An observer who sat on the sidelines, I was able to blend. At the first sign of trouble, I moved swiftly into avoidance mode, and I was rarely backed into a corner. I had learned well. There were usually many ways to stay out of trouble. And when I was firmly stuck in the mess, it was never for long. I'd learned it wouldn't last, and I could wait it out. So aside from a few memorable blips, grade 10 was a better time.
I was smart, but poorly organized and easily distracted. My grades put me in advanced Math and English classes. But I didn't want to excel. I wanted to pass my classes, but with average standing. I didn't want to be smart. I had found my niche. I fit in well with underachievers and troublemakers. Hard work just wasn't my thing. But neither was failure.
I shortcut every assignment, always doing just the bare minimum that was required to get a passing grade. No more, no less. But sometimes, my poor organizational skills would get me into trouble, and I'd have to act quickly.
And that's how I found myself dumbfounded in 10th grade English, staring in disbelief. As I walked through the door, I saw the writing on the wall.
The note on the blackboard read "REMINDER: IN CLASS ESSAY TODAY ON 'THE PEARL'".
Scanning the room quickly, I spotted one of my friends. Wild-eyed, I straddled the seat in front of his desk and faced him.
T: Hey, D. Did you read the book?
D: Of course I read the book! We have an in class essay today on the book! What kind of idiot wouldn't have read the book?!
T: Shut up, and tell me the plot.
(I'm not even kidding. I vaguely remembered being handed the book on the first day of class. I have no idea where it went from there. I do not remember ever being told that we would have an in class essay on it, and I certainly don't recall a date being provided. See? Poor organizational skills. You have no idea.)
D stared at me in disbelief, fully taking in the situation. But not a moment could be spared. Class was about to start. In a matter of seconds, D ran through the basic plot. No character names were supplied. I seem to recall D saying something along the lines of "A guy finds a pearl, then a bunch of really bad things happen, so he throws it into the ocean".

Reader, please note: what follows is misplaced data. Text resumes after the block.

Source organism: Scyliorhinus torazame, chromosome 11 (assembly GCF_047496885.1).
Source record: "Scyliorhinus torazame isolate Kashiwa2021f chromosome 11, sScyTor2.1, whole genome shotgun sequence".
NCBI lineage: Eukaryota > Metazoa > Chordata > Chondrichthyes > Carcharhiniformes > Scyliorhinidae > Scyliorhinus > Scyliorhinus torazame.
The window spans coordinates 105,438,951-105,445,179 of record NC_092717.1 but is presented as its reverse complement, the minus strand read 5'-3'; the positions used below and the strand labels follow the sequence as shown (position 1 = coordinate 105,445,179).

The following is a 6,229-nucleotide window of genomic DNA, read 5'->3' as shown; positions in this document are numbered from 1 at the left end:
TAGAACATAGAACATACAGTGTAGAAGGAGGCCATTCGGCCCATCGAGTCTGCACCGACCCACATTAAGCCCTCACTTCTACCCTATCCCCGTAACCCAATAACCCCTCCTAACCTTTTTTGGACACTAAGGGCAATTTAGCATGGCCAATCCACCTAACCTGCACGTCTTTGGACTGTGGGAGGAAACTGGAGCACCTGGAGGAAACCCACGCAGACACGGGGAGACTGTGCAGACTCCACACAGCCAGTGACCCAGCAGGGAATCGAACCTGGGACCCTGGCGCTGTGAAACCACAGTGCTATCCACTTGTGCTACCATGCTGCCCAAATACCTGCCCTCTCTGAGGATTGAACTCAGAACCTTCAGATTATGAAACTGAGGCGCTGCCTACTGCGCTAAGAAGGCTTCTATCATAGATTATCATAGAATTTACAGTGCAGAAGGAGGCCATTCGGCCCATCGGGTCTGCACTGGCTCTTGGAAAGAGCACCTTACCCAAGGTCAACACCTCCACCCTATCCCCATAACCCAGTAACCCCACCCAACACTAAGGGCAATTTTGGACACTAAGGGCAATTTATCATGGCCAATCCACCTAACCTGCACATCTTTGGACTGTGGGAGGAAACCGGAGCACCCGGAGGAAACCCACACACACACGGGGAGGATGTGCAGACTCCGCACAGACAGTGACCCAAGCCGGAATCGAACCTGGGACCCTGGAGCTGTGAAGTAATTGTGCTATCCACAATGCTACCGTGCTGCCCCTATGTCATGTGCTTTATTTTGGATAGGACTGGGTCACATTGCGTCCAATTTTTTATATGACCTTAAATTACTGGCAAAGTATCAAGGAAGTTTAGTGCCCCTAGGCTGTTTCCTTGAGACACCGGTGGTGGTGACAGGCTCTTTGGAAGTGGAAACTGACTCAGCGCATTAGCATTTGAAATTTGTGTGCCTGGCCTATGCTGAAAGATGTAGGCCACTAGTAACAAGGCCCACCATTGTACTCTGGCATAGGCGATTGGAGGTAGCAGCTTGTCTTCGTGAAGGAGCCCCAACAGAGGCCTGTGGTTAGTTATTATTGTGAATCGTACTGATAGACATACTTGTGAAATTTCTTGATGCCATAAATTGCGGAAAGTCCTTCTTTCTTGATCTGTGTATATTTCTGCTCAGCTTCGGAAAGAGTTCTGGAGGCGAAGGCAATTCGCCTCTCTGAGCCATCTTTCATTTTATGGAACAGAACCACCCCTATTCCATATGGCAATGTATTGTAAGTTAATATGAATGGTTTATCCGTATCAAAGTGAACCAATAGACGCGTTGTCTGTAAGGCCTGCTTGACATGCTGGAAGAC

I nodded. "Okay. Thanks. Got it." And then I went to my desk, and got ready.
Careful to use no character names, since I didn't know any of them, I wrote an essay on "The Pearl". I discussed the symbolism. At length. I uncovered the hidden meanings, and commented on the tragedy. All of the subtle nuances were revealed in my incredibly vague words.
I got a 79%. I'm not sure if D was more upset that I'd passed, or that my mark was actually higher than his. But I remember how his head nearly exploded when he learned I'd gotten a better grade.
To this day, I still have not read "The Pearl", though I really think I should.
I bring this up now because I am wondering what happened to the 15-year old girl who could BS her way through a project, still end up with a 79%, and call it a good grade. 'Cause now, I have to work really hard for my grades. I need superior organizational skills. If I get behind, I panic. Minimal to zero effort no longer results in a decent grade. A 79% makes me want to slash my wrists. Frequently, I lack comprehension skills. And my memory frankly stinks. I feel like an idiot all the freaking time. And what makes it even worse is that now, I'm actually reading the book!
I am totally not enjoying this class. Apparently, I kind of suck at it.